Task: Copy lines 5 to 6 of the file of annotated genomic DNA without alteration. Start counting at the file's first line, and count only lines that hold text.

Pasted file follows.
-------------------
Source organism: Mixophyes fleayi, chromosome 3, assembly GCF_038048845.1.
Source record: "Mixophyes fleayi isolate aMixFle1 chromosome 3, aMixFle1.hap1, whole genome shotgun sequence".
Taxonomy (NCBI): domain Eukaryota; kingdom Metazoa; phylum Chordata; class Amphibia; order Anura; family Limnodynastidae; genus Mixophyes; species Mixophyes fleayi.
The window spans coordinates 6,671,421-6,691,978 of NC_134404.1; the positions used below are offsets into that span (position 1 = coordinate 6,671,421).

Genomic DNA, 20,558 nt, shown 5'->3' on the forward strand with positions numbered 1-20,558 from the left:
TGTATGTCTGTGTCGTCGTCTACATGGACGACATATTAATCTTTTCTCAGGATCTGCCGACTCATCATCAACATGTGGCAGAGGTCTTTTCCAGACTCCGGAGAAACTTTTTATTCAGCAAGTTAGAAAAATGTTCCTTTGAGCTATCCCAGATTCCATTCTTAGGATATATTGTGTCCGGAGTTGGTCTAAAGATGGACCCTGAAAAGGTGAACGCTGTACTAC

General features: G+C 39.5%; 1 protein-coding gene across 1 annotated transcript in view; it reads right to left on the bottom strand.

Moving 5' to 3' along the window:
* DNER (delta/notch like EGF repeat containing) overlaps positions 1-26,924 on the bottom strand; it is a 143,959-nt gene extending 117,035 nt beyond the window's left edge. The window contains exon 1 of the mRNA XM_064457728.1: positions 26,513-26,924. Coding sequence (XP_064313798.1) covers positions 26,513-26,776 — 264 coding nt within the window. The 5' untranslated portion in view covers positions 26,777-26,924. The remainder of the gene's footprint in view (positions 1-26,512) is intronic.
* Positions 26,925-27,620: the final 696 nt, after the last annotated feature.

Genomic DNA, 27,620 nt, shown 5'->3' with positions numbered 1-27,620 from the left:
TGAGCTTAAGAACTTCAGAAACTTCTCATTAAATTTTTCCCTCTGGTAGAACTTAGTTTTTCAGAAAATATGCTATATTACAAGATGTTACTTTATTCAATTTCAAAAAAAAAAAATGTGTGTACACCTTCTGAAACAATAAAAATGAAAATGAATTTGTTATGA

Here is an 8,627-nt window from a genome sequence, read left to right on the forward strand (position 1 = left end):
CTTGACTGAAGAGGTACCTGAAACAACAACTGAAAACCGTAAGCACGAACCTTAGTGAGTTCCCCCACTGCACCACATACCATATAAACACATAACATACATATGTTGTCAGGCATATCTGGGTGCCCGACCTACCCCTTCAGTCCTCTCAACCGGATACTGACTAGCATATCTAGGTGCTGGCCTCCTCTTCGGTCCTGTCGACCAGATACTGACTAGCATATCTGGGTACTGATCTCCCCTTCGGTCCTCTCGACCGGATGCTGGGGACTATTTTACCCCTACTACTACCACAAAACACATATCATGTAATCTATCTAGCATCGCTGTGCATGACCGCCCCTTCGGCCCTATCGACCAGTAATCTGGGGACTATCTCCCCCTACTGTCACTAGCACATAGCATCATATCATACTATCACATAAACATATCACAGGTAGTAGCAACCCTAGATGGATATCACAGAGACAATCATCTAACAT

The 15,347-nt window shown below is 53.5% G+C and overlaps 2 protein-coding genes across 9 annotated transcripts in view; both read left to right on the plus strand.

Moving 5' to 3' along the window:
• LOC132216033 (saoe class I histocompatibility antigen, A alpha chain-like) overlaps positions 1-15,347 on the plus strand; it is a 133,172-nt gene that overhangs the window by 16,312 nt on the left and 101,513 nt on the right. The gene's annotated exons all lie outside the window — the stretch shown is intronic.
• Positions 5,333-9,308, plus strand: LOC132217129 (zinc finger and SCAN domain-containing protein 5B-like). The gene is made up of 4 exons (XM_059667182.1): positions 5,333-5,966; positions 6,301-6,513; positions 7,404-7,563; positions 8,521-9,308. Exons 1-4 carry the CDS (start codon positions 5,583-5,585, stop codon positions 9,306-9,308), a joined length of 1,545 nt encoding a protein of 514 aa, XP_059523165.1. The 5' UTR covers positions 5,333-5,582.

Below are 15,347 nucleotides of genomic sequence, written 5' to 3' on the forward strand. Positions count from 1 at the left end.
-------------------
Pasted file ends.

Genomic DNA, 20,558 nt, shown 5'->3' on the forward strand with positions numbered 1-20,558 from the left:
TGTATGTCTGTGTCGTCGTCTACATGGACGACATATTAATCTTTTCTCAGGATCTGCCGACTCATCATCAACATGTGGCAGAGGTCTTTTCCAGACTCCGGAGAAACTTTTTATTCAGCAAGTTAGAAAAATGTTCCTTTGAGCTATCCCAGATTCCATTCTTAGGATATATTGTGTCCGGAGTTGGTCTAAAGATGGACCCTGAAAAGGTGAACGCTGTACTAC